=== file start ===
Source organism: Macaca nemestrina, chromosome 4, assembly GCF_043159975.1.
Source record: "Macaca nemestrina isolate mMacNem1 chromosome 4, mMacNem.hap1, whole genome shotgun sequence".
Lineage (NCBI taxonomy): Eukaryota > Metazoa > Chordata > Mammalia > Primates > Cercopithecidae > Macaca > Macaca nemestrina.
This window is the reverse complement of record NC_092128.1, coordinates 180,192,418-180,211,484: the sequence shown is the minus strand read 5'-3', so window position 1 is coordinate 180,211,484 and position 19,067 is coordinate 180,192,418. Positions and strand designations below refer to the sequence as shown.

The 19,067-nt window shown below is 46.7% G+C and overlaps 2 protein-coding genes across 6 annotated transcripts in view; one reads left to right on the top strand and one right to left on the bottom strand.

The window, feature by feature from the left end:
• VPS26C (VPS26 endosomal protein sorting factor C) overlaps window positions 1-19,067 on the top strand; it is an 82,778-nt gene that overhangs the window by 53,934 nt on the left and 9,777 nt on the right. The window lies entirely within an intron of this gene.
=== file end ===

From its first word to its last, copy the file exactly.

Source organism: Macaca nemestrina, chromosome 4, assembly GCF_043159975.1.
Source record: "Macaca nemestrina isolate mMacNem1 chromosome 4, mMacNem.hap1, whole genome shotgun sequence".
Lineage (NCBI taxonomy): Eukaryota > Metazoa > Chordata > Mammalia > Primates > Cercopithecidae > Macaca > Macaca nemestrina.
This window is the reverse complement of record NC_092128.1, coordinates 180,192,418-180,211,484: the sequence shown is the minus strand read 5'-3', so window position 1 is coordinate 180,211,484 and position 19,067 is coordinate 180,192,418. Positions and strand designations below refer to the sequence as shown.

The 19,067-nt window shown below is 46.7% G+C and overlaps 2 protein-coding genes across 6 annotated transcripts in view; one reads left to right on the top strand and one right to left on the bottom strand.

The window, feature by feature from the left end:
• VPS26C (VPS26 endosomal protein sorting factor C) overlaps window positions 1-19,067 on the top strand; it is an 82,778-nt gene that overhangs the window by 53,934 nt on the left and 9,777 nt on the right. The window lies entirely within an intron of this gene.